But please, don’t take that as a criticism of your method. I think it works great for you, and that’s awesome! And I totally get where, if your babe is ready, and you don’t want to nurse past 1, that “food is fun” phrase wouldn’t work, regardless of how it’s explained. Our pediatrician last week used the mantra too. But again, he knows we plan to let Ella self-wean. I think it just depends on your family’s approach to food is:) I don’t know if he’d say the same thing to a family who doesn’t nurse or who would like to wean sooner.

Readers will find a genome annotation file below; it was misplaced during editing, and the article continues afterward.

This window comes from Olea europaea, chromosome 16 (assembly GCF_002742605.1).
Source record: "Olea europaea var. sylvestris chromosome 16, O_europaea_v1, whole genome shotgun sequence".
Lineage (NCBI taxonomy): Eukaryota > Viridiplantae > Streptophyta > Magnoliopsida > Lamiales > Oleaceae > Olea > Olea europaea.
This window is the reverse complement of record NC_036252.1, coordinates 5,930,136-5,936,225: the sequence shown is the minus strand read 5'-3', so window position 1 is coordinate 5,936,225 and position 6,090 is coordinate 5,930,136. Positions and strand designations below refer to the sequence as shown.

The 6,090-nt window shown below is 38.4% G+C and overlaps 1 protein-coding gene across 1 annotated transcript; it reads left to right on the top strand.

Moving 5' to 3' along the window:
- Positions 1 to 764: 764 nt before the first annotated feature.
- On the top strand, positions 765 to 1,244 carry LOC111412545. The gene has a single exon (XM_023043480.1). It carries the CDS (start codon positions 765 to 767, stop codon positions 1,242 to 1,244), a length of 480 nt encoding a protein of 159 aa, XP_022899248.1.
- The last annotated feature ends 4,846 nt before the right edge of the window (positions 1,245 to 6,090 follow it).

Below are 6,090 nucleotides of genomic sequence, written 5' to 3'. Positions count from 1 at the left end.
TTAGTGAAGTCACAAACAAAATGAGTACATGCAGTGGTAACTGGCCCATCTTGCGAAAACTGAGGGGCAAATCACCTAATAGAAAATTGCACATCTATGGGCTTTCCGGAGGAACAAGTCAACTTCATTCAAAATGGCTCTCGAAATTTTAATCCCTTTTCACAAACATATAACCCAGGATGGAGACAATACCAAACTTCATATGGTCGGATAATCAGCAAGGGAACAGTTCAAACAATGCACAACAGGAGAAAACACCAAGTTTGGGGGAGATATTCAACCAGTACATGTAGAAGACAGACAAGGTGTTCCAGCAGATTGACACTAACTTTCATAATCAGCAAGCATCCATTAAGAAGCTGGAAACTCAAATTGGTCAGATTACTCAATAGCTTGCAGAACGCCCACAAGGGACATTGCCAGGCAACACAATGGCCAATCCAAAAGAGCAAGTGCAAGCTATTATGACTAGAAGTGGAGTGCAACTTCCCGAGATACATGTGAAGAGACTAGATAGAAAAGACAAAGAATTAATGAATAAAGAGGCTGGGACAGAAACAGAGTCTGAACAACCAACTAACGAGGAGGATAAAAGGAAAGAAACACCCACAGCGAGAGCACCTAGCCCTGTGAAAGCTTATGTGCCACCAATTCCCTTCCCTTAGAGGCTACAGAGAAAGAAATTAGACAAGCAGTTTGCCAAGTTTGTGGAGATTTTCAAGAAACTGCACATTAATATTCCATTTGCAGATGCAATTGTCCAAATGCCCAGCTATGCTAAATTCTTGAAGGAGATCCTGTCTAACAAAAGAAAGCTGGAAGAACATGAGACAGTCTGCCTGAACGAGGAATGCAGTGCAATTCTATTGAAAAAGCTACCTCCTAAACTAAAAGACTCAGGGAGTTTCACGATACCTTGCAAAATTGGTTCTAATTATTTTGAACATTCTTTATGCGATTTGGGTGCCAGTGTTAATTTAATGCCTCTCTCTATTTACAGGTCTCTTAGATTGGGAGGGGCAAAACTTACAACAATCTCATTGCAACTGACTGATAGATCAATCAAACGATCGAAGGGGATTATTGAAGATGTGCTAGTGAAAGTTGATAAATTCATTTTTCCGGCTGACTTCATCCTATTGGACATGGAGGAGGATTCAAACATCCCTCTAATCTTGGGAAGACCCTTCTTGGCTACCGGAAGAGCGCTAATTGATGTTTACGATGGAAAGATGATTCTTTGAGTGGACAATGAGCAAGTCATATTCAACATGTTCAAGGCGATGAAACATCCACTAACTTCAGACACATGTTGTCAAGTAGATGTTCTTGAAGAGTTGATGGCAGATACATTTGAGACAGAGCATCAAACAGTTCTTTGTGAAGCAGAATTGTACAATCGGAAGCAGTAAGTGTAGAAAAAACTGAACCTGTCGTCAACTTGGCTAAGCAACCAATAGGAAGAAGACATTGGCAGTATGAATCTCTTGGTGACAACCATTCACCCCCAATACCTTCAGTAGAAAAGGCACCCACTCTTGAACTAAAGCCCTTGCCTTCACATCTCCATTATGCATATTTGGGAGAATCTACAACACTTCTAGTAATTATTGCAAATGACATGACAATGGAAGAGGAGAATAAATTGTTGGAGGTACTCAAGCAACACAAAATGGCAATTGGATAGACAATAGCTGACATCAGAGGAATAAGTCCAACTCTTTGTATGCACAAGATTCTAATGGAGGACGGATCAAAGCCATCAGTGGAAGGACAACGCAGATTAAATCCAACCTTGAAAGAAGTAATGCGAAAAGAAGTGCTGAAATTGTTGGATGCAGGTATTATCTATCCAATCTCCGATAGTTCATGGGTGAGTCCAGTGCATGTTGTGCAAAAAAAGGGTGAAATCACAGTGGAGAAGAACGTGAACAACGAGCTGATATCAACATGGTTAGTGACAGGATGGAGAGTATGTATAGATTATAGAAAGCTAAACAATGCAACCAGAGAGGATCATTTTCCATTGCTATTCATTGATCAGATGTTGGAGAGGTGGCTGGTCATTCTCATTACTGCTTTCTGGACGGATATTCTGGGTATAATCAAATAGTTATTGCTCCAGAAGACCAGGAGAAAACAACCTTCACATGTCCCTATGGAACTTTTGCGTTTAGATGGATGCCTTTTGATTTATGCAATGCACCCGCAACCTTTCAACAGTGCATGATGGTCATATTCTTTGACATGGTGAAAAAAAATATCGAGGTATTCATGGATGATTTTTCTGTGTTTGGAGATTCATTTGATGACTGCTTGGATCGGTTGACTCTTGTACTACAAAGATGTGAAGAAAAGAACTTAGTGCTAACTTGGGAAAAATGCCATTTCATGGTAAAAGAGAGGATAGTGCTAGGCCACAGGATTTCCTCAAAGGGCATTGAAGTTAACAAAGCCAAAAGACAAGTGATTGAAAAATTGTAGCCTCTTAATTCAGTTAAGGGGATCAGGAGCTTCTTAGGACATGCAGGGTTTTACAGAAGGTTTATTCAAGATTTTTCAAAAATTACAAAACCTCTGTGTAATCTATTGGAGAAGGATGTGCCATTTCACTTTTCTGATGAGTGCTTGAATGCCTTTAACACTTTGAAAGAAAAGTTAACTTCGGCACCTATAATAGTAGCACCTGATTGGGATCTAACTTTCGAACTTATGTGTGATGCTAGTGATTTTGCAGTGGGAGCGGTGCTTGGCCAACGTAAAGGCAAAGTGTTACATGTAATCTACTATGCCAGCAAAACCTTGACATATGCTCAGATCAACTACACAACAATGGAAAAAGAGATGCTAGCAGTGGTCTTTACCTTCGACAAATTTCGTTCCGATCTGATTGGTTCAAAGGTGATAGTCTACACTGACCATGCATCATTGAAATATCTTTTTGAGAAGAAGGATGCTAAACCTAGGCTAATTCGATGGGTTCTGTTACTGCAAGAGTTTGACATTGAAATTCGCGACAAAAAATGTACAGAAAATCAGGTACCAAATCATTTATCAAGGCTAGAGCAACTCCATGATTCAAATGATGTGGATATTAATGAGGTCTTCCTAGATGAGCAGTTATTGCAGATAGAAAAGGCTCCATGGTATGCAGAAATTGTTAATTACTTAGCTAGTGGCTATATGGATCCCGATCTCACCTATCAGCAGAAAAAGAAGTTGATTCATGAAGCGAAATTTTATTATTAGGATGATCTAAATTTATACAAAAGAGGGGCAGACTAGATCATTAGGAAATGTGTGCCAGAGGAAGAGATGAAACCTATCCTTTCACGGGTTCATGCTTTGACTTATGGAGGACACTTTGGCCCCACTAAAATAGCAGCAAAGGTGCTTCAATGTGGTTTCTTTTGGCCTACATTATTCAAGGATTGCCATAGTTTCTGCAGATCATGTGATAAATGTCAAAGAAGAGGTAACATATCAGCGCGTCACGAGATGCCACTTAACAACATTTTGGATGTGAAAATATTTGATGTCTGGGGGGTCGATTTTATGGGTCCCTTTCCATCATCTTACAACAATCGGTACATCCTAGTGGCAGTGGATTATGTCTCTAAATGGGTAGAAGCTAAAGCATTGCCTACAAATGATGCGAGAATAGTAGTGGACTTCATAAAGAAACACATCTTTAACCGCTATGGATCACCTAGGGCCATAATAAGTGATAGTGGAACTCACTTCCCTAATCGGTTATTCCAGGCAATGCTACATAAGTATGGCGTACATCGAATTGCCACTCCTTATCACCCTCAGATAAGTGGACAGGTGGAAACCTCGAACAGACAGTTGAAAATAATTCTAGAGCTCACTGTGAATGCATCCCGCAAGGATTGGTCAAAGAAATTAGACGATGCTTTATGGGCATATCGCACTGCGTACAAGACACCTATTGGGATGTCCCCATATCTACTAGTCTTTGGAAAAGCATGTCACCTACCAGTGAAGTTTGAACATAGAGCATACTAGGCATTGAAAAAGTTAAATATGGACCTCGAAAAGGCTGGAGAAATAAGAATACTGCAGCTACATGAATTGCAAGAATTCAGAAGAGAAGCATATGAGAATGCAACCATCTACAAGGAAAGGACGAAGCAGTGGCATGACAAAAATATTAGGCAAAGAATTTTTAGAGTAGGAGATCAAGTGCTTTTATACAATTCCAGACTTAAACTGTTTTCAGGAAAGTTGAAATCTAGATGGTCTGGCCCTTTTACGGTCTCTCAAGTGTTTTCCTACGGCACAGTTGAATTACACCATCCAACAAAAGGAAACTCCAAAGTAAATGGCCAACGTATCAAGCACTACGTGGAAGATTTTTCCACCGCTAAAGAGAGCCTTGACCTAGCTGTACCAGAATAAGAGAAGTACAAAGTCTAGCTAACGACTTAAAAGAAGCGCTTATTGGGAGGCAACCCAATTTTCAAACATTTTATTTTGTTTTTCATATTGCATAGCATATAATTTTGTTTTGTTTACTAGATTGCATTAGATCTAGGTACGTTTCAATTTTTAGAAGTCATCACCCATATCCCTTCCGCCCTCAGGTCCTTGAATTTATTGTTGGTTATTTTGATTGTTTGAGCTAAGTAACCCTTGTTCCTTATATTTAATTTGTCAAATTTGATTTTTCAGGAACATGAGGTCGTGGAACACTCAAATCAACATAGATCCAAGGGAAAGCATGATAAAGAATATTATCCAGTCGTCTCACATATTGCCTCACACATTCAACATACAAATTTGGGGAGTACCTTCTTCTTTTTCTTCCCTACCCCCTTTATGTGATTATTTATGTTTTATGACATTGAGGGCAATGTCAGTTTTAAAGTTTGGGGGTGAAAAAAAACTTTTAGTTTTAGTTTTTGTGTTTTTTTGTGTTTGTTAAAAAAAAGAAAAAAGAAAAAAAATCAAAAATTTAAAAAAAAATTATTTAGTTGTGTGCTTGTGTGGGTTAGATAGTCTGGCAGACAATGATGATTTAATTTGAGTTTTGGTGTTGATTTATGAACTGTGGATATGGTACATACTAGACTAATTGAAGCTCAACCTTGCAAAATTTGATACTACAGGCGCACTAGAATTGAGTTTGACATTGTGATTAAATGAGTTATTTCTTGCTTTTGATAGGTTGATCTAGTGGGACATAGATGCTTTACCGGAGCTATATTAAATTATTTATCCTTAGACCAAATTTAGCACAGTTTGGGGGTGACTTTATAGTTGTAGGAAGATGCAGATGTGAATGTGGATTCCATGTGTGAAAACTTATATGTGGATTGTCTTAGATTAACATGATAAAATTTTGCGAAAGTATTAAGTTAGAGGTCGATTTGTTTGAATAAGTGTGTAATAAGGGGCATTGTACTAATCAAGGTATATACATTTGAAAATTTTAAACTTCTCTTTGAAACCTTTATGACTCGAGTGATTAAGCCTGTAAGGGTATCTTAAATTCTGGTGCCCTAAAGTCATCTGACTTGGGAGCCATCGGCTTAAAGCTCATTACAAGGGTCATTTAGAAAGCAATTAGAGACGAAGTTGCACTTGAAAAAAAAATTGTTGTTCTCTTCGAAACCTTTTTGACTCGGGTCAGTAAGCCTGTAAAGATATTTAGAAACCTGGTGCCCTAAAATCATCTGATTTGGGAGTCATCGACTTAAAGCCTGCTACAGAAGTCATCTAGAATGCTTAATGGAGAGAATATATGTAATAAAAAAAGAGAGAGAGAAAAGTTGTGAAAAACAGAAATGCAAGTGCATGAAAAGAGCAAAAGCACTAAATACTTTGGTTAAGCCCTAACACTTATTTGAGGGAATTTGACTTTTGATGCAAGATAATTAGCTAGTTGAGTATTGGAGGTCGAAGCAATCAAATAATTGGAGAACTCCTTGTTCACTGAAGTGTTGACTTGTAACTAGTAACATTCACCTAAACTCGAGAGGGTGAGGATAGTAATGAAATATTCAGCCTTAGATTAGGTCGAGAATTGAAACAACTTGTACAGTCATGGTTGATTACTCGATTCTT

4. Sounds like you’re doing really well at understanding your child and where he’s up to, and trusting your instincts. It’s hard sometimes when you’re a first time parent to do that, and for my first one I was more nervous about doing it “right” and following all the little charts and books I was given. By child number three I had a lot more confidence and reading my child and knowing when he was ready to adjust his feeding patterns etc. Ka Pai, and keep up the good work.